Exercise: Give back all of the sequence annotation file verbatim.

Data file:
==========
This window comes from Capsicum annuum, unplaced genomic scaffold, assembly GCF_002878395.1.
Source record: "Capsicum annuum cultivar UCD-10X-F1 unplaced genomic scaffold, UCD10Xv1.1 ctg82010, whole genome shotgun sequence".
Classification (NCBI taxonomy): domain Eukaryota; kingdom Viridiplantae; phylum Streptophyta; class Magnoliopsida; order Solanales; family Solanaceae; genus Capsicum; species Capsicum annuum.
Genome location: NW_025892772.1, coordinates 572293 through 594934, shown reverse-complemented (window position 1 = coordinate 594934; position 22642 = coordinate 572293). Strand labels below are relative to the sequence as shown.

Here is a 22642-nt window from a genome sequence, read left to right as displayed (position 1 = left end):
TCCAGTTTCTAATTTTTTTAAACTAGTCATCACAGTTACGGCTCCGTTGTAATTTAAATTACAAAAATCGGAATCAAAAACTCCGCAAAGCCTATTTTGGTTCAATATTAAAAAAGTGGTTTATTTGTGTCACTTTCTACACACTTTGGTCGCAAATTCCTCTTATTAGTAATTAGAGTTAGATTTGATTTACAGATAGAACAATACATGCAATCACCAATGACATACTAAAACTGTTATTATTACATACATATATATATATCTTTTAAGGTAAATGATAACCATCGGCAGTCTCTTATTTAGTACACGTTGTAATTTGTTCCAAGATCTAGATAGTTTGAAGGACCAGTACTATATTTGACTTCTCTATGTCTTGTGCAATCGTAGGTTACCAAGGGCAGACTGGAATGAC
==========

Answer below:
This window comes from Capsicum annuum, unplaced genomic scaffold, assembly GCF_002878395.1.
Source record: "Capsicum annuum cultivar UCD-10X-F1 unplaced genomic scaffold, UCD10Xv1.1 ctg82010, whole genome shotgun sequence".
Classification (NCBI taxonomy): domain Eukaryota; kingdom Viridiplantae; phylum Streptophyta; class Magnoliopsida; order Solanales; family Solanaceae; genus Capsicum; species Capsicum annuum.
Genome location: NW_025892772.1, coordinates 572293 through 594934, shown reverse-complemented (window position 1 = coordinate 594934; position 22642 = coordinate 572293). Strand labels below are relative to the sequence as shown.

Here is a 22642-nt window from a genome sequence, read left to right as displayed (position 1 = left end):
TCCAGTTTCTAATTTTTTTAAACTAGTCATCACAGTTACGGCTCCGTTGTAATTTAAATTACAAAAATCGGAATCAAAAACTCCGCAAAGCCTATTTTGGTTCAATATTAAAAAAGTGGTTTATTTGTGTCACTTTCTACACACTTTGGTCGCAAATTCCTCTTATTAGTAATTAGAGTTAGATTTGATTTACAGATAGAACAATACATGCAATCACCAATGACATACTAAAACTGTTATTATTACATACATATATATATATCTTTTAAGGTAAATGATAACCATCGGCAGTCTCTTATTTAGTACACGTTGTAATTTGTTCCAAGATCTAGATAGTTTGAAGGACCAGTACTATATTTGACTTCTCTATGTCTTGTGCAATCGTAGGTTACCAAGGGCAGACTGGAATGAC